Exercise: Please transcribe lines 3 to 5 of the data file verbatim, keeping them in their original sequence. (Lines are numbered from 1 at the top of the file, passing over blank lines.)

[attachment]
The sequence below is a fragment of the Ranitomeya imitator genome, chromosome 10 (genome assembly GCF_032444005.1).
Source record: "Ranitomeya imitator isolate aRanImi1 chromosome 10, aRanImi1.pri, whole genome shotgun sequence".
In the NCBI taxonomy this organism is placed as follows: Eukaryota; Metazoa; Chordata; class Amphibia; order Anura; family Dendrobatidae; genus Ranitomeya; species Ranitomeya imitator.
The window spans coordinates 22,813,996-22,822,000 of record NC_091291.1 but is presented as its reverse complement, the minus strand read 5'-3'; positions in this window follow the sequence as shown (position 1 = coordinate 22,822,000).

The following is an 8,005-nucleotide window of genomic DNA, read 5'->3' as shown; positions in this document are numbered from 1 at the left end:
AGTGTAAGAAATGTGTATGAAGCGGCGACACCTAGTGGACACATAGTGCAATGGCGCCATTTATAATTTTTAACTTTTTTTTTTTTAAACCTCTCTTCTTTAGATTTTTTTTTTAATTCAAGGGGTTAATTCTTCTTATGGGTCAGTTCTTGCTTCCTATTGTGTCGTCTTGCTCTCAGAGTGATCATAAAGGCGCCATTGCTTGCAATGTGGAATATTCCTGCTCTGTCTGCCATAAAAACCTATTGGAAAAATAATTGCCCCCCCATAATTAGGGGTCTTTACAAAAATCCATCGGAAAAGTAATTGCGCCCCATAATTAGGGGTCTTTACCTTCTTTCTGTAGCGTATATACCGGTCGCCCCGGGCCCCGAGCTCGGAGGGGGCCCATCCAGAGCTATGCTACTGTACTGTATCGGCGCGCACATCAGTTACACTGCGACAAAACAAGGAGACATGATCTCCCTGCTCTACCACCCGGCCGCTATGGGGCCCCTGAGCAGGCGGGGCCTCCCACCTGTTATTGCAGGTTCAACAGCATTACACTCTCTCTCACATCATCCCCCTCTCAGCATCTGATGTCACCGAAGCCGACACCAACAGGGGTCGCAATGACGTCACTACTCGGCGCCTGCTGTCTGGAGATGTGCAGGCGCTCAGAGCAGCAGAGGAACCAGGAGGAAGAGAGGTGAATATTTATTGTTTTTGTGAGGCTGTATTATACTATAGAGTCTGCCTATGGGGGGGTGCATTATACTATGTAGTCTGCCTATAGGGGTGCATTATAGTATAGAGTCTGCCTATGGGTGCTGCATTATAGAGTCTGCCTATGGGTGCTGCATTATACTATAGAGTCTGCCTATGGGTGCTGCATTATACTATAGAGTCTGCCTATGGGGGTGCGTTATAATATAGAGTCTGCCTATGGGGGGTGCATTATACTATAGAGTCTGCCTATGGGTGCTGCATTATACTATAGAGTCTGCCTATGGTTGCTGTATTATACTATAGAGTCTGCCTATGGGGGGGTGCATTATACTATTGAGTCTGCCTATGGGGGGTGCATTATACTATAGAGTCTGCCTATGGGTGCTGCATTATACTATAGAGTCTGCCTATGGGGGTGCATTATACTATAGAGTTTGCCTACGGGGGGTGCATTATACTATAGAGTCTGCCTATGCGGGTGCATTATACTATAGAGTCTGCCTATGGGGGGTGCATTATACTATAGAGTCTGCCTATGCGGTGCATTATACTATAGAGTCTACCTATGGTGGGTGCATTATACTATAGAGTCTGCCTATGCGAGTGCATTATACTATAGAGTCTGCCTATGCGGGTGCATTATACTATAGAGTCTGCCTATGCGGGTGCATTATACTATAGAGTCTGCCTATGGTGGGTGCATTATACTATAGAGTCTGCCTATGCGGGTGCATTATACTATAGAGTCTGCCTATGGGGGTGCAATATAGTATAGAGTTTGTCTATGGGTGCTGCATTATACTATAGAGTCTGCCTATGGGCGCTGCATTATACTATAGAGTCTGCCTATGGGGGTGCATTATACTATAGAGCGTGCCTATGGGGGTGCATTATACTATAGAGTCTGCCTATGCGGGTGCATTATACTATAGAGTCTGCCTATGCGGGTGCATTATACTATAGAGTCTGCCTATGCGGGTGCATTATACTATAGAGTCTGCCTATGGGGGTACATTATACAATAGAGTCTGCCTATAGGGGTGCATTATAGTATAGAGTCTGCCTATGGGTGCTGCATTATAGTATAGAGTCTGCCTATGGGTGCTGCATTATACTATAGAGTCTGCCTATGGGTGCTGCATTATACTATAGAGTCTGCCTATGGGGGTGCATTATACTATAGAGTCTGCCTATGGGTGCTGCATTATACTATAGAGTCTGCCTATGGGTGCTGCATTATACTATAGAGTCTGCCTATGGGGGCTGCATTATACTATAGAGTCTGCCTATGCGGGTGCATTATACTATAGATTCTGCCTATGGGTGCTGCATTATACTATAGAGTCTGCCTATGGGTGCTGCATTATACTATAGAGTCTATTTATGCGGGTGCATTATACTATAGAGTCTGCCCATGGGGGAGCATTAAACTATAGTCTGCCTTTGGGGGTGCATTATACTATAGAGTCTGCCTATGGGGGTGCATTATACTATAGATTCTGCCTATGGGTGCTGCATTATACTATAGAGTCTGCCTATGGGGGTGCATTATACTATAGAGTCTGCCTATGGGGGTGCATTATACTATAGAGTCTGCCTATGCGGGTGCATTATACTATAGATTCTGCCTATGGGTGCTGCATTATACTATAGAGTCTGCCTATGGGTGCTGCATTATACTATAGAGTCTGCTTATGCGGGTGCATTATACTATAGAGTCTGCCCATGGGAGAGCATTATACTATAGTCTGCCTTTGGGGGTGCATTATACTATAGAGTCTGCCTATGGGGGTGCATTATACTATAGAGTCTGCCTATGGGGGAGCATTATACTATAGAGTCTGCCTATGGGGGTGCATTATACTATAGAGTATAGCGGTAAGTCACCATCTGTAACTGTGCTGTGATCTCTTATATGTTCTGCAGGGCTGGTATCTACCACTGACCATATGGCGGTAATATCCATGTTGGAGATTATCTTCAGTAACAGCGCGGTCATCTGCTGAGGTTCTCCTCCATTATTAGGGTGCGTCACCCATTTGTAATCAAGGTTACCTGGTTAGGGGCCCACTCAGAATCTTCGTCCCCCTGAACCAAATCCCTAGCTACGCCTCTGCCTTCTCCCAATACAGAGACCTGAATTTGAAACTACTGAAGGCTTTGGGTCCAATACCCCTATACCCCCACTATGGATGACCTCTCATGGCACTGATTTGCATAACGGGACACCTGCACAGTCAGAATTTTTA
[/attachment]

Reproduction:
In the NCBI taxonomy this organism is placed as follows: Eukaryota; Metazoa; Chordata; class Amphibia; order Anura; family Dendrobatidae; genus Ranitomeya; species Ranitomeya imitator.
The window spans coordinates 22,813,996-22,822,000 of record NC_091291.1 but is presented as its reverse complement, the minus strand read 5'-3'; positions in this window follow the sequence as shown (position 1 = coordinate 22,822,000).

The following is an 8,005-nucleotide window of genomic DNA, read 5'->3' as shown; positions in this document are numbered from 1 at the left end: